• Prepare print documents, web pages, and other graphics using Word, Dreamweaver, and other software as needed.

The Graduate Assistant provides one-on-one and small group tutoring to students in the Learning Center or in Math courses within the department. They may also, at times, cover classes in the absence of the professor.

Doctoral Fellows – Research
Assist faculty members with scholarly works and research. Such tasks would include any to all of the following activities:

  • Conduct literature searches on appropriate library databases and search engines e.g., PsycInfo, Medline, PubMed, ERIC, etc.
  • Read and abstract journal articles.
  •  Help in the design or conceptualization of data collection strategies, develop and test research protocols.
  • Develop and implement procedures to insure participants’ safety.
  • Collect data, run participants though experiments.
  • Data entry into Excel, SPSS, SYSTAT or other programs.
  • Perform basic statistical analyses.
  • Perform advanced statistical analyses. This often involves learning the syntax for MPlus, AMOS or other programs.
  • Make charts and tables from data analyses.

Doctoral Fellow-Software Manager
Assist the department chair in the use of SONA and SPSS software.

  • Operate the SONA software for the Psychology Subject Pool.
  • Coordinate the SONA software with the psychology instructors who want to use it in their undergrad courses.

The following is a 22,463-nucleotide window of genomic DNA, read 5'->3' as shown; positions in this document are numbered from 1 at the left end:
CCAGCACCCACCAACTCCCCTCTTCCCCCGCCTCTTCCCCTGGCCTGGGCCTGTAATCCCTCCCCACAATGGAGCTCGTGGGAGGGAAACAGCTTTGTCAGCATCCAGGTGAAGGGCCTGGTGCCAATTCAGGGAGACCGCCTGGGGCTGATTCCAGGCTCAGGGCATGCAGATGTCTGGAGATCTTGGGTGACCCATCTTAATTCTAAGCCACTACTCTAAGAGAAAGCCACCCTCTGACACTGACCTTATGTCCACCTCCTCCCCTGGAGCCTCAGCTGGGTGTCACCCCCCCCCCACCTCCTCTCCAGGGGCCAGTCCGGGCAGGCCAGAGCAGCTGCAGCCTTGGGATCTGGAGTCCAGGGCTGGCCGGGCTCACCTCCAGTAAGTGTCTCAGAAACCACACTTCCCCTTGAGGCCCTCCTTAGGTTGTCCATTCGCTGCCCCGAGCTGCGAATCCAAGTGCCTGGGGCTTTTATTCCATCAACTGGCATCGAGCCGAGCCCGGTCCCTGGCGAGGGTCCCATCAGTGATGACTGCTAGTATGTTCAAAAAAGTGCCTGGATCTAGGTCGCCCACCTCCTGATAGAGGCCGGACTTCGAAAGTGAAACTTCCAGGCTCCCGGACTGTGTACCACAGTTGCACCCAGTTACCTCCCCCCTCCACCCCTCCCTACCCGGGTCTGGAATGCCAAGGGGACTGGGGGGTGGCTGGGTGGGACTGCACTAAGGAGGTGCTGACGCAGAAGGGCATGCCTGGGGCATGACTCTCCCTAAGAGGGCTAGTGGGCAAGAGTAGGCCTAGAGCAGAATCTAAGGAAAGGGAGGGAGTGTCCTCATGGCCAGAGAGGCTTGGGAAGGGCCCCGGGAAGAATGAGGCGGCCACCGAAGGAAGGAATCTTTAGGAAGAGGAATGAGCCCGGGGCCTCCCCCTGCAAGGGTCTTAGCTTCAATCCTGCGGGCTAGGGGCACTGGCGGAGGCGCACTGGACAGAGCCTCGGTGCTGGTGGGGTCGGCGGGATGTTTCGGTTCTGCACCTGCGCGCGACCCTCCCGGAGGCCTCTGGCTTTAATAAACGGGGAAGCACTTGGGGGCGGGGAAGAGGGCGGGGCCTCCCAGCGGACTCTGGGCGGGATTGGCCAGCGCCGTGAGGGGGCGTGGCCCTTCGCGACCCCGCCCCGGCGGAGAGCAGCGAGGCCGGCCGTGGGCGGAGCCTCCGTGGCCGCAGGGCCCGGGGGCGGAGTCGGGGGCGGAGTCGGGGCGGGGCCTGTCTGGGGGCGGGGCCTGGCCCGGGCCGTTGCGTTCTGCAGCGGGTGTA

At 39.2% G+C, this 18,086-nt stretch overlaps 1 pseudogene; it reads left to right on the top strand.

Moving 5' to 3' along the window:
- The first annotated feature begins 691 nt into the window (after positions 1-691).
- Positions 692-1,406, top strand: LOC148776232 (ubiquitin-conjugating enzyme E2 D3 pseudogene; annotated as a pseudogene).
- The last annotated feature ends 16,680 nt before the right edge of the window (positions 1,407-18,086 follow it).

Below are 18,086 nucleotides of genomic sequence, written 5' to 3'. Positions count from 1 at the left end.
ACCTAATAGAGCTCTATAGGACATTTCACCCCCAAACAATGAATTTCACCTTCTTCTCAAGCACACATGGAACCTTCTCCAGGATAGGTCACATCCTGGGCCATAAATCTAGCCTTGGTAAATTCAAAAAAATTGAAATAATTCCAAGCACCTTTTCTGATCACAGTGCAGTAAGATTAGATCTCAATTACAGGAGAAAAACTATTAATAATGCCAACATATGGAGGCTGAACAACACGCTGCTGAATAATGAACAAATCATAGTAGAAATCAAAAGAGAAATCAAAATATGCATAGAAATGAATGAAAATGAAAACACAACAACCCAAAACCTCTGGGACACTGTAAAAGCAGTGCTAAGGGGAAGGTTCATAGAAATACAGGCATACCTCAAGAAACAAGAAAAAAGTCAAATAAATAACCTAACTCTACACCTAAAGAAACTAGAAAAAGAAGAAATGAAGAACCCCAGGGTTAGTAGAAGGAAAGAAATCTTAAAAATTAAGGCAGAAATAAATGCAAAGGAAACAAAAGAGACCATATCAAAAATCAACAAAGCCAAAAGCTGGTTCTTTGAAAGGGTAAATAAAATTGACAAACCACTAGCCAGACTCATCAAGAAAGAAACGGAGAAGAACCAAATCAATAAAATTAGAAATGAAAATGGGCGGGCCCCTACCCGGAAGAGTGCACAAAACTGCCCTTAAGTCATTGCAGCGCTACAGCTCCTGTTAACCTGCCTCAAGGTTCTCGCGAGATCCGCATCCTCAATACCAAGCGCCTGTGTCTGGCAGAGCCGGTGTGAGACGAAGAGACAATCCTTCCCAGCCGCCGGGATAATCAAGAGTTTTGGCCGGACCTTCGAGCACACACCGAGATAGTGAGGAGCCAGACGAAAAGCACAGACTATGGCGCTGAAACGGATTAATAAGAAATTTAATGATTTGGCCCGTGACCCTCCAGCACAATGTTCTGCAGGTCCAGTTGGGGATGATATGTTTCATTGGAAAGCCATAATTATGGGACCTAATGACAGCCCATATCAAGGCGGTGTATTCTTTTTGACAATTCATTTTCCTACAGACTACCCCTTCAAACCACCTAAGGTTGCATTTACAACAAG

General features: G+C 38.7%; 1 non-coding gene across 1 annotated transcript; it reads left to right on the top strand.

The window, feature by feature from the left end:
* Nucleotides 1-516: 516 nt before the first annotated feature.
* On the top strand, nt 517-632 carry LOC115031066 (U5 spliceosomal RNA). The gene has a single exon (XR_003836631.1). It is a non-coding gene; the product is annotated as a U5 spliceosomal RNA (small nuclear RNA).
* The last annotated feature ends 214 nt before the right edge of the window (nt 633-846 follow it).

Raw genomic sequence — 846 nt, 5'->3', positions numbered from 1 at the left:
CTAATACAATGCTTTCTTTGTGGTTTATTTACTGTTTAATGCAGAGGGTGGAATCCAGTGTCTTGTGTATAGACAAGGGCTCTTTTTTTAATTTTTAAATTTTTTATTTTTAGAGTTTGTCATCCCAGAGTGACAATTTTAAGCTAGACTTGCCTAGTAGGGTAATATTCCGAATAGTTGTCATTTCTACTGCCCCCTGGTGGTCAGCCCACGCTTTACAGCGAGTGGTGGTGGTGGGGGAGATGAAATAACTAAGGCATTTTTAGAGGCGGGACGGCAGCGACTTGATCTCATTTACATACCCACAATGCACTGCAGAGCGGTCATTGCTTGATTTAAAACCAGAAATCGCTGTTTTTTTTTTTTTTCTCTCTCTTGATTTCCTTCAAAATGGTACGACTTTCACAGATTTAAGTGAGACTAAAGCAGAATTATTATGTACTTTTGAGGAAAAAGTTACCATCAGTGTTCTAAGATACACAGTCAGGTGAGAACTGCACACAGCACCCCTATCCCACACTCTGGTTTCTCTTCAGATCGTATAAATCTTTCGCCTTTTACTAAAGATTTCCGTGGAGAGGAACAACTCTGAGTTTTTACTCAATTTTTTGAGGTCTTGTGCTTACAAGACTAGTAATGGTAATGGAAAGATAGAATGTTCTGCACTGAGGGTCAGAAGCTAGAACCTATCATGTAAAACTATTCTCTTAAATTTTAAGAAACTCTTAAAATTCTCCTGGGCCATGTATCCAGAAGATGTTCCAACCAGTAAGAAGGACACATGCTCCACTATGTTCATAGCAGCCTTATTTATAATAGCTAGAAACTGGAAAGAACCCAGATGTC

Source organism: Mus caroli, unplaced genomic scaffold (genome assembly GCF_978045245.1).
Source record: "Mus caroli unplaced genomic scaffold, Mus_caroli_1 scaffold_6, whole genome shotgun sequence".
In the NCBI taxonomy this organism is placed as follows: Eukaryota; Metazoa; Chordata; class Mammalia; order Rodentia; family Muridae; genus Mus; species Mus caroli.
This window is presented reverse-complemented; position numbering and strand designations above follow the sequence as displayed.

• Interact with undergrad students who have trouble using SONA.
  • Operate the SPSS Survey software.
  • Teach faculty and students to use the software to collect their data.
  • Interact with IT concerning the software.

Doctoral Fellows –Undergraduate teaching
Assigned to the instructor of PSY 2040.

The duties include:

  • Teach the lab sections of PSY 2040.
  • Attend the lectures for PSY 2040 and help plan lecture material and assignments.
  • Read writing assignments.
  • Meet with students to review material and to support students who have difficulty in the lab sections. This involves diagnosis of the learning problems and the development of supportive intervention strategies to improve performance.
  • Plan new and innovative teaching activities and collaborate on the development of changes to the curriculum each semester.
  • Train incoming lab instructors.
  • Develop teaching materials for the course.